Robert Cooke

Cost savings. Work-flow/productivity gains. Opportunities for stronger market positioning and revenue enhancement. These are all benefits that can be achieved through the introduction of picture archiving and communication systems (PACS) technology. However, financial and operational improvements do not come about simply by acquiring and installing a PACS. Something more is necessary: Planning.

As is evidenced throughout this Intelligence Report, planning provides the guideposts and benchmarks that allow a radiology team and the larger organization or community served to derive the greatest possible advantages from PACS.

Planning proves essential on several levels, beginning with budgeting. Before committing a single dollar to the procurement of PACS, an enterprise’s top decision-makers invariably want to see indications that such an investment will contain manageable risk and adequate upside potential. Those in radiology who advocate PACS must instill investor confidence in the proposed acquisition.

Health care financial consultant Martin Kleckner III shows precisely how to do it. In his view, a hospital’s chief executive and chief financial officer are not much different in terms of how they choose one investment over another than the average venture capitalist. Investor confidence arises not from cost justifications alone. According to Kleckner, it requires a value proposition aligned with the enterprise’s overarching business objectives, which take in such areas as patient satisfaction, clinician needs, and market positioning.

The requirement for good, thorough planning (expressed in the form of confidence-inspiring documentation) remains a constant from site to site, whether the enterprise considering PACS is a sizable, metropolitan health system like Morton Plant Mease Health Care in Clearwater, Fla, or a small rural facility such as Peace River Community Health Center in Alberta, Canada.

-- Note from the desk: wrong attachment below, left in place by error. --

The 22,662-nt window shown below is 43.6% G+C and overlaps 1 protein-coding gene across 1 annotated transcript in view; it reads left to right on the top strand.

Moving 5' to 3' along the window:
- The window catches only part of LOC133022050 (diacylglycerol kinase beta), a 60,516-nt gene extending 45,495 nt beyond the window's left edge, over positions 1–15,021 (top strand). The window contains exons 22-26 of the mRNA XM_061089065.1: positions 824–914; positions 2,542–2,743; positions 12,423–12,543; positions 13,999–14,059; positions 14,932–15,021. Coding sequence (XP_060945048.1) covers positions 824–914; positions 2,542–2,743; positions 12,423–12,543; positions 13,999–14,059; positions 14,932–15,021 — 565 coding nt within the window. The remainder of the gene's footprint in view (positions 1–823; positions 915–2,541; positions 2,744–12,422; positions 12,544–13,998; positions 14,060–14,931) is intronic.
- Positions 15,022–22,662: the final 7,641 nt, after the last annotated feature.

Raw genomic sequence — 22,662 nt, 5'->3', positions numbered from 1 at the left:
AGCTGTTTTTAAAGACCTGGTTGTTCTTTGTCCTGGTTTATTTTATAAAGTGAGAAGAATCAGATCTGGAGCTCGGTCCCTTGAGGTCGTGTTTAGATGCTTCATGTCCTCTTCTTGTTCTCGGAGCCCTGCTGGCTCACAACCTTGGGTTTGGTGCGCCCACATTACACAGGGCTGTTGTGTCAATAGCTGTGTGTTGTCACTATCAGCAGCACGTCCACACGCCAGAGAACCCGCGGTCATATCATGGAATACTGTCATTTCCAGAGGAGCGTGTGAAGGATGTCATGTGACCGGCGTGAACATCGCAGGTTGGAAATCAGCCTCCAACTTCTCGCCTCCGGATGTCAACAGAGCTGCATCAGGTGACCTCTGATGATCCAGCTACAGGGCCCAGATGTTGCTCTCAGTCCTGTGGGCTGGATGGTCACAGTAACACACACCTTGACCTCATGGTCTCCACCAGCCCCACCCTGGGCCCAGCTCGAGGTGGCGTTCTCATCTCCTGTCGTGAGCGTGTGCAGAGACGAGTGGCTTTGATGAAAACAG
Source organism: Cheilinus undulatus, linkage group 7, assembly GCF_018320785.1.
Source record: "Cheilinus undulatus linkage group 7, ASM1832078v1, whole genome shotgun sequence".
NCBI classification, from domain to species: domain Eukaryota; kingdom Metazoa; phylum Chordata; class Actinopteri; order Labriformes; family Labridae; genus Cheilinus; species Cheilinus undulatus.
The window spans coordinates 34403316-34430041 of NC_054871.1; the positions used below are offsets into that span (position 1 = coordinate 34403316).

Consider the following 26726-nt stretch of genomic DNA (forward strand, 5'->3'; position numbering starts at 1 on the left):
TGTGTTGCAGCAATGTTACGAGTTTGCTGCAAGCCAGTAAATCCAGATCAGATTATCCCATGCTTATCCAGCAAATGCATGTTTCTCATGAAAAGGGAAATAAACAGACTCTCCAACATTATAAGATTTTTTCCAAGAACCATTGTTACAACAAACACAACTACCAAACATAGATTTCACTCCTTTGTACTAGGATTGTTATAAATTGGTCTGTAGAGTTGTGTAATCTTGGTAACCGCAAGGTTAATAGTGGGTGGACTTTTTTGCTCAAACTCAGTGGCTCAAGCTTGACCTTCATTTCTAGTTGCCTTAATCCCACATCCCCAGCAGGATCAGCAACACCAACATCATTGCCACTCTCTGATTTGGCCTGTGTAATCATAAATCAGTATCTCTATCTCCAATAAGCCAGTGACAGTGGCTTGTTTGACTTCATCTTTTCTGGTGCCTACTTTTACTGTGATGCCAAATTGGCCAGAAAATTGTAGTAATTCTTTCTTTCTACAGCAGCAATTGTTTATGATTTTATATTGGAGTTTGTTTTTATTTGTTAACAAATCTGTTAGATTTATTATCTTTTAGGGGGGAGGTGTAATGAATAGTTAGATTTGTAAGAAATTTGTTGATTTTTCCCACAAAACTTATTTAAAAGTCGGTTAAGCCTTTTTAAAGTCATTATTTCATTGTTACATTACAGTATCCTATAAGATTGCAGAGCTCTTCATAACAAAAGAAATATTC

As Morton Plant Mease executive John Couris recounts, his enterprise adopted a conscientious approach to planning that included use of a needs-assessment tool and plenty of operational flowcharts, failure-point analyses, stakeholder interviews, and more. PACS champions were able to provide key decision-makers with a clear conceptualization of what PACS would mean to their health system. Moreover, the enterprise ended up with a dashboard of indicators that helped those same decision-makers quickly grasp the relationship of PACS to cost, service, and outcomes.

In the case of tiny Peace River Community Health Center, author Elizabeth Finch makes plain that the planning process was a vital exercise not only for the benefit of decision-makers at the top, but also for the stakeholders down below. By undertaking the steps of meticulous planning, the stakeholders and champions gained a realistic appreciation of the possibilities-and risks-inherent to the equipment they sought. That was pivotal to being able to optimize PACS.

PACS is too important and costly an investment to be given short shrift in the planning department. It is our hope here at Agfa Corp that this Intelligence Report No. 16 will prove helpful to those about to embark on a digital future.

Robert Cooke is vice president, Impax Solutions, Global, Agfa Corporation, Ridgefield Park, NJ.